Anatomy of Life follows the life of an unnamed poet from the age of 16 to 25, as he negotiates contemporary urban India. The poet has a quest to understand the human self, and he makes many surprising and illuminating discoveries along the way.
Anatomy of Life is organised in six thematic chapters: Seasons; Myriad Void; Circles and Spheres; Centre and Periphery; Balance; The Wheel. The chapters gradually draw these various themes together to reveal an invisible structure of life, one common to all humanity.
The poet is just sixteen when he moves to a new city with his recently-divorced mother. It is a new beginning; there is the promise of a new life away from endless domestic squabbles. But ghosts of the past still linger…
The poet joins college, meets his first love, and makes new friends. In places as various as the balcony of a hotel in Benares, to the squalid room of a sex worker, he experiences moments of confusion, contemplation, ennui, ecstasy, happiness, and epiphany. Thoughtful, sensitive, and observant, his explorations take him beyond the physical world, into the realm of thought. He is relentless in his attempts to understand ideas: his own; his contemporaries'; those of the dead.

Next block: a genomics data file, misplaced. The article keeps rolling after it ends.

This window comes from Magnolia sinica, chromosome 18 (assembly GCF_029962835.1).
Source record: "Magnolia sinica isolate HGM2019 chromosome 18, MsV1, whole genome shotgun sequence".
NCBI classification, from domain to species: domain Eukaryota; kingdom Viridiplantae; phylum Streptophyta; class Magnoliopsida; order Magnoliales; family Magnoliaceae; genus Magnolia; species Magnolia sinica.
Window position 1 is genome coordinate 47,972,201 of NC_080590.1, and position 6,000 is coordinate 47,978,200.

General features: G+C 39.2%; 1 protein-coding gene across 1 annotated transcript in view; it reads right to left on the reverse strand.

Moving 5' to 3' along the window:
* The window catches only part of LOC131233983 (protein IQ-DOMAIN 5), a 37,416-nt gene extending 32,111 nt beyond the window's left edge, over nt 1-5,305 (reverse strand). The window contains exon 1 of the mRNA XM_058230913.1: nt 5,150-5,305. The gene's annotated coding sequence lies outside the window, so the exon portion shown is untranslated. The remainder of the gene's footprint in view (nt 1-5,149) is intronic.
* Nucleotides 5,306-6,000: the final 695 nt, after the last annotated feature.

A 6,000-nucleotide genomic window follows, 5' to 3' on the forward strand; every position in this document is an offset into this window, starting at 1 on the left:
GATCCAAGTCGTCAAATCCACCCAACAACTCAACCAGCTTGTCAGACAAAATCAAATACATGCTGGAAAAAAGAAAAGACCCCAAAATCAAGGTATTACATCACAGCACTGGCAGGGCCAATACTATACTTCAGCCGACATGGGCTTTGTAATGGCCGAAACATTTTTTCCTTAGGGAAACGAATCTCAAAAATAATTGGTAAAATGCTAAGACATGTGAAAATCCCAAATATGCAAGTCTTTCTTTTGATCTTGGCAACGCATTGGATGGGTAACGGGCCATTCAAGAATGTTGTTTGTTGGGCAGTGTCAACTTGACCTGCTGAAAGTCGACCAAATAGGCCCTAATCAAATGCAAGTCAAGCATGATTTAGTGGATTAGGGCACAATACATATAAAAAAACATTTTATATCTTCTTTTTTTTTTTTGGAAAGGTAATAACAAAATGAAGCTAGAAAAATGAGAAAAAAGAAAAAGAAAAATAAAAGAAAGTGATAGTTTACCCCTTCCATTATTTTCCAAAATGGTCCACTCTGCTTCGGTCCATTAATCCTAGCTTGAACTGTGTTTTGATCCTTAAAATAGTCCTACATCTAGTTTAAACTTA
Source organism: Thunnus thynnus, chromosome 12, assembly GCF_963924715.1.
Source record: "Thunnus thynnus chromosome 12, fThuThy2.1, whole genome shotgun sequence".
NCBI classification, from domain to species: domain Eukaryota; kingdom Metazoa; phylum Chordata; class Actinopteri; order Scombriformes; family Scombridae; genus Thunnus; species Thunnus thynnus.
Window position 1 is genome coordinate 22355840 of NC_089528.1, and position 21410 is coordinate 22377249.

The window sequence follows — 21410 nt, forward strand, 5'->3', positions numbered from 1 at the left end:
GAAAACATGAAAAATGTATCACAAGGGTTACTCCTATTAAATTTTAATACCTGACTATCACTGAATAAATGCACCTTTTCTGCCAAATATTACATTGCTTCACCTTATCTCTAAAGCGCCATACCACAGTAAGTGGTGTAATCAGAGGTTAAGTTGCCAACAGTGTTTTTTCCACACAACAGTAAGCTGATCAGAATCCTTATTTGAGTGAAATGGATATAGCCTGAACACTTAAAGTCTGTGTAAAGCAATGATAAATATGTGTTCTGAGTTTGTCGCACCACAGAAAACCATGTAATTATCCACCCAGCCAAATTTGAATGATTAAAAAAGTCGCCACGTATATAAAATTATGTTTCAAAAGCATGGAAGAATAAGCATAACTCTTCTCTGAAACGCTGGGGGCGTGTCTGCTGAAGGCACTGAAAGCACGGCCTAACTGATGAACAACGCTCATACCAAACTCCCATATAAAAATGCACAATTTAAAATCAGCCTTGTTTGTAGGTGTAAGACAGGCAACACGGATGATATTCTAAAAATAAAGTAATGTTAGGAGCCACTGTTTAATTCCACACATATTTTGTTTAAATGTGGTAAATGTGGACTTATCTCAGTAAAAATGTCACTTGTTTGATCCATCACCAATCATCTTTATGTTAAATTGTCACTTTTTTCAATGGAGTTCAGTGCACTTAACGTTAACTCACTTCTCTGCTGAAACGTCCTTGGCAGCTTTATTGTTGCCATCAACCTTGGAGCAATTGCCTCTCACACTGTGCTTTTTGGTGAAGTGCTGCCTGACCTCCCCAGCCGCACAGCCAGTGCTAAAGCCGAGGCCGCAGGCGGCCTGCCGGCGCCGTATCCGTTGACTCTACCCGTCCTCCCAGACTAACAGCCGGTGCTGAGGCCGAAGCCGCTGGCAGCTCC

Devdan Chaudhuri says:
“I wanted to decipher and understand the fundamental design of the human self. If we don’t understand the self, we don’t understand ourselves, nor do we realise why we do, what to do. I consider my novel to be a contribution to what I term literature of inquest. I mean it attempts to decipher and understand something that is universal, and tries to offer fresh perspectives and insights, which will be useful to readers.
I discovered the structure of the novel, with six chapters pointing out an invisible design of life, while I was writing. And that structure determined how I wrote the story, what to put it and what to omit.”
Praise for Anatomy of Life
"A narrative that's shaped like a fable, but in which we recognise the various features of life in India today.” Amit Chaudhuri
“An unusual and readable chronicle of an abstract poet’s journey, veering from the salacious to the sacred.” Romesh Gunesekera.